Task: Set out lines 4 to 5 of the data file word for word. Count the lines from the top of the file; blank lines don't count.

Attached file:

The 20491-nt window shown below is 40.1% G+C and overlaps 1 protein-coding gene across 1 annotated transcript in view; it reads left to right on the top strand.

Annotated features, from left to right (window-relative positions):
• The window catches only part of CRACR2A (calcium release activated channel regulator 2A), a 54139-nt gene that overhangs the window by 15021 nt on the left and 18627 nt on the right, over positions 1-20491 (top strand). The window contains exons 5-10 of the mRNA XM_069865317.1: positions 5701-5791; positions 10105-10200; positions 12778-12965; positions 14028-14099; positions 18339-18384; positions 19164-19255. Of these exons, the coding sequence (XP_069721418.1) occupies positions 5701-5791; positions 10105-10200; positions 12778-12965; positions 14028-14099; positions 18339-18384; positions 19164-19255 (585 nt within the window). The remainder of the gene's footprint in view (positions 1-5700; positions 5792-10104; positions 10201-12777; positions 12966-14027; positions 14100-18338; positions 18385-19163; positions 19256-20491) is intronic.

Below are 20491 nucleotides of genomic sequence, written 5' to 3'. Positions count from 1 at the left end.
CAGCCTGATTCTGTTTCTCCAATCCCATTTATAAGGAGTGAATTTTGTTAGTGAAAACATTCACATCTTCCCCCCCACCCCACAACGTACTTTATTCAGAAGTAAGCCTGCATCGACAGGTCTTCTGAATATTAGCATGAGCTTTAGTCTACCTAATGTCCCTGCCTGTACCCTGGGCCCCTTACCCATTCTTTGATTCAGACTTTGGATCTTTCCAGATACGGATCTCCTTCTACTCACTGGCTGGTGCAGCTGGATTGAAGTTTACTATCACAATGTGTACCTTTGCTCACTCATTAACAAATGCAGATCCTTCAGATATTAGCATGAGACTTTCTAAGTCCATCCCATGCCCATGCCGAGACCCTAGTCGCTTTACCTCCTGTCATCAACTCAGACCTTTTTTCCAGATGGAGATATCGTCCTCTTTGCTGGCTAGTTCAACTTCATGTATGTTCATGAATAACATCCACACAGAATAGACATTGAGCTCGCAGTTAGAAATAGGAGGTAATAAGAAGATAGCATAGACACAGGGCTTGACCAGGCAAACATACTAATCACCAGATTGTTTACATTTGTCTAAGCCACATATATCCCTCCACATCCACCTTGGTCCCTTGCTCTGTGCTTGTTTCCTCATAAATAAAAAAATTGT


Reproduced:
Below are 20491 nucleotides of genomic sequence, written 5' to 3'. Positions count from 1 at the left end.
CAGCCTGATTCTGTTTCTCCAATCCCATTTATAAGGAGTGAATTTTGTTAGTGAAAACATTCACATCTTCCCCCCCACCCCACAACGTACTTTATTCAGAAGTAAGCCTGCATCGACAGGTCTTCTGAATATTAGCATGAGCTTTAGTCTACCTAATGTCCCTGCCTGTACCCTGGGCCCCTTACCCATTCTTTGATTCAGACTTTGGATCTTTCCAGATACGGATCTCCTTCTACTCACTGGCTGGTGCAGCTGGATTGAAGTTTACTATCACAATGTGTACCTTTGCTCACTCATTAACAAATGCAGATCCTTCAGATATTAGCATGAGACTTTCTAAGTCCATCCCATGCCCATGCCGAGACCCTAGTCGCTTTACCTCCTGTCATCAACTCAGACCTTTTTTCCAGATGGAGATATCGTCCTCTTTGCTGGCTAGTTCAACTTCATGTATGTTCATGAATAACATCCACACAGAATAGACATTGAGCTCGCAGTTAGAAATAGGAGGTAATAAGAAGATAGCATAGACACAGGGCTTGACCAGGCAAACATACTAATCACCAGATTGTTTACATTTGTCTAAGCCACATATATCCCTCCACATCCACCTTGGTCCCTTGCTCTGTGCTTGTTTCCTCATAAATAAAAAAATTGT